8 Tips to Pass a Check Ride That Your CFI May Forget to Tell You

We've all been there before....sitting down thinking about an upcoming check ride and feeling the "checkriditis" (as we call it) set in. It's a mix of stress, anxiety and excitement all at once and you can't decide whether you just wanna cancel it forever or get it over with and get your license. 

Have no fear though, you're not the first person to go through this and you definitely won't be the last. 

The worse that can happen is you get disapproved. What you don't want to do is get disapproved and take it and never fly again. Get up and get back at it to go get your approval the second time.

Aside from knowing how to fly to meet ACS standards, here's some tips to help out in case your CFI forgets to tell you:

1) Know your examiner 

It's always best to test with an examiner that you have an idea of who they are and how they test. Not that you're setting yourself up for failure by testing with someone you don't know, but it definitely helps to do your research. Talk to other pilots who have used that DPE before and find out which maneuvers, procedures etc. they're really big on and typical questions they tend to ask. 

An example of this would be a DPE who is famous for blocking the navigation screen when shooting an approach so you have to strictly fly it "by the needles" so to speak and not be able to see the magenta line plotted on the screen. That's a good thing to know beforehand so if it happens during the flight it doesn't catch you off guard. 

2) Vocalize everything you're doing

This is seriously some of the best advice I can give. I was given this advice and have taken check rides barely saying anything and taken some talking myself through everything I did. The ones where I stay vocal have always ended with a pass and with positive comments from the DPE. 

The reason I say to vocalize everything is if you talk yourself through everything you're doing, the examiner knows what you're thinking and can see that you're a confident pilot who knows what they're doing.

An example would be a soft field takeoff:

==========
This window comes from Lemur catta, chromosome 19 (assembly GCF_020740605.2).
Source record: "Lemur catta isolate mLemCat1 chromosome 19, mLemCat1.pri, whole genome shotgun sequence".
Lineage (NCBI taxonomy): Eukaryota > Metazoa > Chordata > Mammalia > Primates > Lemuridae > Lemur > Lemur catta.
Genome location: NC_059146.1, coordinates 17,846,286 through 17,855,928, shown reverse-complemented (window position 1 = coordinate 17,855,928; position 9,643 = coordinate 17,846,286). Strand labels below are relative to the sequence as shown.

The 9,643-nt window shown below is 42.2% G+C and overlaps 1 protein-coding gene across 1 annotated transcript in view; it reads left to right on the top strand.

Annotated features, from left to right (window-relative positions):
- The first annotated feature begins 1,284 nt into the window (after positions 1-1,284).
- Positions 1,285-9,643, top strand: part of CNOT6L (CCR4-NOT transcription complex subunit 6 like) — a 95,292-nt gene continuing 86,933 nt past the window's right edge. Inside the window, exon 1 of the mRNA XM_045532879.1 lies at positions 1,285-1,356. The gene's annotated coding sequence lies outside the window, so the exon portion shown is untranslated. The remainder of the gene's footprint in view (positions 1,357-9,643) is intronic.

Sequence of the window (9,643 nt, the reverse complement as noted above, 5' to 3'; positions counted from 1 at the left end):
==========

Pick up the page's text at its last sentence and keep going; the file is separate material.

"Okay I'm holding the nosewheel up until rotation, now I'll reduce the pitch and hold my ground effect and bring the nose up at Vy."

This also reminds you of what you're doing and keeps your flying at its best. It helps you catch yourself if you start to make a mistake and fix it before they notice it.

3) Memorize the ACS

Know your standards! Don't get out there ready to do a maneuver and just hope that it's within standard. Know the altitude, heading allowance, speed etc. everything about what the examiner will be expecting!

 

4) Have an airport diagram in your lap-even if you fly out of that airport every day

THIS.

As a CFI this is such a struggle is creating the habit to make students taxi with an airport diagram even if they have everything about that airport memorized. If you create this habit at your home airport, flying into or out of an unfamiliar airport will be easier because you'll already know to keep a diagram on hand and plan out your taxi clearance before you start taxiing. This stops the trend of taxiing with barely any idea of where you're going and then possible creating a runway incursion. 

5) Don't test unless you're ready

It doesn't matter if you instructor says you're ready, your dad who is an airline pilot, your grandma just because she believes in you.....the list goes on. YOU know when you're ready. Maybe someone will sign you off and start getting your ride scheduled, but until you feel 100% confident that you're ready to go test then push that test date back. 

6) Get a good rest and meal beforehand

Make sure the night before that you get a good nights rest and eat breakfast or a good meal before you meet with your examiner. It's the oldest trick in the book. You can't think on an empty stomach or with a tired brain, and you're already nervous enough as it is. Don't add to that stress for yourself. Make sure you're hydrated and fully ready to go that day of your ride! 

7) Take your time

In case no one else tells you this, you don't have to rush through everything to impress your examiner. As you're going from one task to another, especially maneuvers, take your time. Set the plane up for it, make sure your altitude and heading and everything is how you want it. The more you rush yourself, the more likely you are to forget something and fly outside of the standard. 

This doesn't necessarily mean to take 10 minutes to set up the plane, but take an extra 5 seconds to breathe and double check yourself. 

8) Don't suck!

 Best advice an instructor ever gave me before a check ride: don't suck. This is all in good humor! You've prepared for this day so much, you know how to fly, now just....don't suck today ;)